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Friday Morning Seminar - December 3 with Sarah Pinto - Shared screen with speaker view
Annabelle Slingerland
01:18:21
in which ways would these stages reflect descriptions by the neurologist Oliver Sacks in NY at the time?
David Jed Schwartz
01:24:54
might you Sarah, comment on the following observations: might a collective state of hysteria result from the presence of severely threatened repressive actions supporting colonial dominating rule? So there might well be a heightened level of fear which would induce such a relatively collective state of essentially non consciousness. When onon consciousness related to collective hysteria was I place, then decision making processes would likely be more based upon collective conditioning processes. Similar processes may be to a considerable extent present in the present day US, America, that is.
Michael and Michele Nathan
01:36:36
@ Annabele S: My recall is that Sack's patients (post-encephalitic Parkinson's) did have waxy rigidity, but their reported internal experience (upon "awakening") was of intact volition but inability to act (though at least one reported a weird delay between volition and action). This seems quite different than the internal experiences of these South Asian patients who reported feeling compelled to stillness, at least in some cases by Sarah's report.
Annabelle Slingerland
01:48:00
@Michael and Sarah, many thanks!
Seinenu Thein-Lemelson
01:52:32
Thank you so much Sarah. I thought the observation that you made about how the motivation to understand culture and mind was very much connected to strategies of counterinsurgency was fascinating. Also fascinating is the finding that many of these cases were drawn from the carceral population, particularly those who had been imprisoned for political reasons. Can you say a bit more about this history and did you consider drawing links between case studies and accounts of colonial rebellion and psychiatric case studies? Why was melancholic stupor, in particular, used to describe the symptoms of the political prisoners but the diagnostic language of “confusion reaction” not? Can you talk a bit more about the political motivations of those who sought to suppress the insurgency as well as those of the Indian psychiatrists?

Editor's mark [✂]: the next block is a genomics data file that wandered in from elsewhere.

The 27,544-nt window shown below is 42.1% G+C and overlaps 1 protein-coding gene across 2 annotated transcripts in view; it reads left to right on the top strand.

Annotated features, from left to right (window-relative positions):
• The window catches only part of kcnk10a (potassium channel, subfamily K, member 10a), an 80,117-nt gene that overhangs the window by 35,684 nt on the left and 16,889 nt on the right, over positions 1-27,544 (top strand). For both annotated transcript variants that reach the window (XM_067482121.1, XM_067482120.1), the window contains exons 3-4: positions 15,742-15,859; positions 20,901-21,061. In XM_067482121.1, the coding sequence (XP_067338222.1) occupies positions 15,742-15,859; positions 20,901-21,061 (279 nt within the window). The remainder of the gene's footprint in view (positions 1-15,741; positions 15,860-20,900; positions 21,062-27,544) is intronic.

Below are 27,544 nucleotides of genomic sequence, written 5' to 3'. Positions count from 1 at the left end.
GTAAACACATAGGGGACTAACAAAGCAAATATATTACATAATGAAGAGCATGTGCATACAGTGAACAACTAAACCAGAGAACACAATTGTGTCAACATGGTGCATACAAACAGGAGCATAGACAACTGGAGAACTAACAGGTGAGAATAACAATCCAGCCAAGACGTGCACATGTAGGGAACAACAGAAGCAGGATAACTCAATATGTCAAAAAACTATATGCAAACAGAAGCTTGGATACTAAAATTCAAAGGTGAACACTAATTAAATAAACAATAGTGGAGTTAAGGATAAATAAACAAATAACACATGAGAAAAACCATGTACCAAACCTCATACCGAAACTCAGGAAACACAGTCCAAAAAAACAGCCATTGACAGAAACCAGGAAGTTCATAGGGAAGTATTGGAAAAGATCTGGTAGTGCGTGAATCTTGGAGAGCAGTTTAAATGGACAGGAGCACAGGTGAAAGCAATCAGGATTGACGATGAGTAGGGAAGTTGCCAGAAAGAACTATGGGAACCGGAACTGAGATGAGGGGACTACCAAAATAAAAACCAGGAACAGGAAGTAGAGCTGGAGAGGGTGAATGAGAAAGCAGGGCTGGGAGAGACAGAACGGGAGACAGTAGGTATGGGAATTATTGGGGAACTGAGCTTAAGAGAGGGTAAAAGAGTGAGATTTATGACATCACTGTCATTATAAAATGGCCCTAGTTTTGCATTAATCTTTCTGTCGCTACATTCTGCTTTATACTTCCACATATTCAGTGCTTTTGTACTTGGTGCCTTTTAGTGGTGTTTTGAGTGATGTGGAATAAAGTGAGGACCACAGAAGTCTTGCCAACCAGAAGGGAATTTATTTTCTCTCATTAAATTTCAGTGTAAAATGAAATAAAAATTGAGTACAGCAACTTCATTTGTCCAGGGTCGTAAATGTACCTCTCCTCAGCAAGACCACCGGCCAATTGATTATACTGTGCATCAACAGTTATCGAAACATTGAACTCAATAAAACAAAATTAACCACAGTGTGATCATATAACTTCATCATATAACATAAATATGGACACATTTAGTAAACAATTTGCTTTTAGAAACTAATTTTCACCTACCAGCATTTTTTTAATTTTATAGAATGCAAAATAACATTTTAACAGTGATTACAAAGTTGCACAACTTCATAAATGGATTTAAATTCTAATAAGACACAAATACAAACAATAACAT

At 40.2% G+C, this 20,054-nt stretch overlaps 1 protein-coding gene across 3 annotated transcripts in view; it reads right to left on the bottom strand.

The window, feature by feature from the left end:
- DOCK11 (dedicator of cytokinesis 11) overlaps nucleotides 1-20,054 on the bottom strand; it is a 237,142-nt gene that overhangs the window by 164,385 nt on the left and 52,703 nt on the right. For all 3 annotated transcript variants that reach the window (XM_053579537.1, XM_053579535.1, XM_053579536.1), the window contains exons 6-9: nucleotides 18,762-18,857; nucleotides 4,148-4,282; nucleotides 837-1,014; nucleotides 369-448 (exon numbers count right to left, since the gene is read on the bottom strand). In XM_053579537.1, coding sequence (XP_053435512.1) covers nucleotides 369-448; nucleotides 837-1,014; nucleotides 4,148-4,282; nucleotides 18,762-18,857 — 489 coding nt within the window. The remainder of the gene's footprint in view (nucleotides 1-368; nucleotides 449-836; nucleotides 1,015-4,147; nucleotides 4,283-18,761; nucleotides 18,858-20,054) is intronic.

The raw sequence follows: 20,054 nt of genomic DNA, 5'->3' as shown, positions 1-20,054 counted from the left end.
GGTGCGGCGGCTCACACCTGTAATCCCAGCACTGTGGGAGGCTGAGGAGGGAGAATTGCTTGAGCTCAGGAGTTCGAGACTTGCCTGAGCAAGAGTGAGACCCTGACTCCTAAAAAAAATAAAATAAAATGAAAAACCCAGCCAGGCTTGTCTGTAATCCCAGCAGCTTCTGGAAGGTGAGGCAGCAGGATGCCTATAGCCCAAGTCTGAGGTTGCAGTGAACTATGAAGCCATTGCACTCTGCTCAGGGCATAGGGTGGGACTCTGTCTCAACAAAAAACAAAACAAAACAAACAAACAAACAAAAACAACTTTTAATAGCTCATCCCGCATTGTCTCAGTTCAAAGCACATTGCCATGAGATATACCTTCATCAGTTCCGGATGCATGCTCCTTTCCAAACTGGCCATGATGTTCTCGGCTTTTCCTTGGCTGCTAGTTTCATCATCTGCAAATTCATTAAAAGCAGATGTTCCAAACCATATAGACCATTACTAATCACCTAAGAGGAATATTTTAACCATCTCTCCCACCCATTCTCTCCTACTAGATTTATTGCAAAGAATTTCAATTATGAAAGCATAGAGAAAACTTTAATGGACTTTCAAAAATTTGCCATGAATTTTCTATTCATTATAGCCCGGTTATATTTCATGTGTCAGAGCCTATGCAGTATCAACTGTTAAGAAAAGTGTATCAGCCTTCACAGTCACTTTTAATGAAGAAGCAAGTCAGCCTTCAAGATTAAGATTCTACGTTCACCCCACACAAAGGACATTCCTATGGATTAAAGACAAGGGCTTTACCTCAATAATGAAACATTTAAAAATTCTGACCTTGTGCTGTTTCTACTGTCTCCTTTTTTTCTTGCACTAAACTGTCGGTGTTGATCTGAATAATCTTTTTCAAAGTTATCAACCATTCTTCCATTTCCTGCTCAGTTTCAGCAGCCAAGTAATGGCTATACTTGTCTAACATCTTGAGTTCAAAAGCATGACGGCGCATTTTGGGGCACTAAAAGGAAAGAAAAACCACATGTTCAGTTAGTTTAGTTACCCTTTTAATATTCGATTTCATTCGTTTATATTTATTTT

Michael and Michele Nathan
01:54:31
@ Annabelle and Sarah: It's interesting to think about waxy rigidity as a frame for interpretation with so many underlying inputs, especially in this setting as a potential physical manifestation of a sense of internal loss of agency and immobility associated with political milieu. In that way, I agree a bit with Jed that we may see such immobilization in our current political environment. I wrote this before reading Seinenu's comment above, which is a far more interesting frame for this question!
Annabelle Slingerland
01:58:07
@ Michael Sarah, aligned certainly today, would that encompass escapism as well as port d’entrée following fear and if so would the British novels at the time on hysteria resonate?
Andrew McDowell (he)
02:01:38
The goddess made me do it.
Annabelle Slingerland
02:03:34
made you dive into Wordsworth’s depth…
orkideh behrouzan
02:11:21
Thank you so much Sarah for this amazing presentation.. Looking forward to reading more! And my apologies, I have to leave shorty. So lovely seeing you again!
Annabelle Slingerland
02:13:53
and Michael if those affected towards a dark turn might be contagious and what counter conceptualisation they might nurture from
Michael and Michele Nathan
02:14:26
Well said/asked, Annabelle!
Aneel Brar
02:15:30
Thank you for a wonderful talk and conversation. Incredible work and I too look forward to reading what comes! Happy to finally hear you talk, Sarah.
Annabelle Slingerland
02:17:40
under the shadow of and in the light of with cover maybe a stepping stone too
Virginia Moreira
02:17:43
Thank you!